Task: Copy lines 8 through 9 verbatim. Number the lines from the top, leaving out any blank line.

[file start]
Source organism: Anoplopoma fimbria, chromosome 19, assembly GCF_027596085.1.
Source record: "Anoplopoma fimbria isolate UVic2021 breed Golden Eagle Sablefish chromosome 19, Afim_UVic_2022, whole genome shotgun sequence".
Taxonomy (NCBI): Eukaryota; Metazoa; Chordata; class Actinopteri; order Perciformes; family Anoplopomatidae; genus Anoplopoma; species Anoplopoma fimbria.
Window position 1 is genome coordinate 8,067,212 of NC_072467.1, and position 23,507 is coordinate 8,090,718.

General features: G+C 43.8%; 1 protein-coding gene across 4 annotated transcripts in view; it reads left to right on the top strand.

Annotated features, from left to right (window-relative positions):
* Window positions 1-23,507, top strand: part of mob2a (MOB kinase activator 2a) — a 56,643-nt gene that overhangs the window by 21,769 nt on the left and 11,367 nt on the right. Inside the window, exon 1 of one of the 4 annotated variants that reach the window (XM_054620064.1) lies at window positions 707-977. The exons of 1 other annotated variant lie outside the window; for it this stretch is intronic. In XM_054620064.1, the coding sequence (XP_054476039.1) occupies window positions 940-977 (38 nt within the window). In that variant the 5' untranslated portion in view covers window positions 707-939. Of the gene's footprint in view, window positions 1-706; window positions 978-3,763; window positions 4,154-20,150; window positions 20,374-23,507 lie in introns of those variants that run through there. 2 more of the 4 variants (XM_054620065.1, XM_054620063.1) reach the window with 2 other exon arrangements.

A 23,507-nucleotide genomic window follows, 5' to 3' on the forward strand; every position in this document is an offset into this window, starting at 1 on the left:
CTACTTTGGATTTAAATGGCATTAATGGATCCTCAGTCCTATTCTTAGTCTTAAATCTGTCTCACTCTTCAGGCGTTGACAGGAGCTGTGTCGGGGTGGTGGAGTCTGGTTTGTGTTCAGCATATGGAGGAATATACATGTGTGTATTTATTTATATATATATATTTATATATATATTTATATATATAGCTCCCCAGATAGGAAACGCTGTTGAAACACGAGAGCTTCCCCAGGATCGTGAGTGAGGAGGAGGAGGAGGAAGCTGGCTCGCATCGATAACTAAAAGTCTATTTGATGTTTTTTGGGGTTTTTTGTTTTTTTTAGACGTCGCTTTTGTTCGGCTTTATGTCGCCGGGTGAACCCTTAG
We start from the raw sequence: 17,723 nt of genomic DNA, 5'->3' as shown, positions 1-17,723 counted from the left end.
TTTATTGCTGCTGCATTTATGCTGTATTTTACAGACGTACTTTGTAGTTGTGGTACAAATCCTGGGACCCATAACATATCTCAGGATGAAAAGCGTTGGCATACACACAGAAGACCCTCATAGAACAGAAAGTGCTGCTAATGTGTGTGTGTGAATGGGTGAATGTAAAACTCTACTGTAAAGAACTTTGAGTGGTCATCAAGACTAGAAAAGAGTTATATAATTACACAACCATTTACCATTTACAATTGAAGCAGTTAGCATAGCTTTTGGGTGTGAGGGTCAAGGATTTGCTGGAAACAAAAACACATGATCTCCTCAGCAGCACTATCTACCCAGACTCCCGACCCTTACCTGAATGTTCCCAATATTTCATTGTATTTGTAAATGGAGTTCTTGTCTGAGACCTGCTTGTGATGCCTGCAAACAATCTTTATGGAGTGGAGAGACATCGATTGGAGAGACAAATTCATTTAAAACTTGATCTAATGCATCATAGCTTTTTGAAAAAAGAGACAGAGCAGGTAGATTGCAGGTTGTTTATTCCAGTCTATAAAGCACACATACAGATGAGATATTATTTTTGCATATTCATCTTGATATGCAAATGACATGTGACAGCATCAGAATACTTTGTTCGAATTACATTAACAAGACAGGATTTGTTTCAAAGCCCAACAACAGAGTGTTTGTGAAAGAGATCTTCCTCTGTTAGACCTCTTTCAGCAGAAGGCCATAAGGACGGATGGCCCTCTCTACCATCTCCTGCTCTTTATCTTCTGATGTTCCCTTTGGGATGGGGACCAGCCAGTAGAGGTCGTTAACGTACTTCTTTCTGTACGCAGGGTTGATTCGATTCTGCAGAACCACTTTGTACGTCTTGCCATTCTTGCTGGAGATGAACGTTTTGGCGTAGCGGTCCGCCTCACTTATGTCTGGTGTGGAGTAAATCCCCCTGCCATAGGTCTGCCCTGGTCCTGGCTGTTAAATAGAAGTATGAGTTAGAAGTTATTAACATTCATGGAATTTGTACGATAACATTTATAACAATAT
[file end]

A 23,507-nucleotide genomic window follows, 5' to 3' on the forward strand; every position in this document is an offset into this window, starting at 1 on the left:
CTACTTTGGATTTAAATGGCATTAATGGATCCTCAGTCCTATTCTTAGTCTTAAATCTGTCTCACTCTTCAGGCGTTGACAGGAGCTGTGTCGGGGTGGTGGAGTCTGGTTTGTGTTCAGCATATGGAGGAATATACATGTGTGTATTTATTTATATATATATATTTATATATATATTTATATATATAGCTCCCCAGATAGGAAACGCTGTTGAAACACGAGAGCTTCCCCAGGATCGTGAGTGAGGAGGAGGAGGAGGAAGCTGGCTCGCATCGATAACTAAAAGTCTATTTGATGTTTTTTGGGGTTTTTTGTTTTTTTTAGACGTCGCTTTTGTTCGGCTTTATGTCGCCGGGTGAACCCTTAG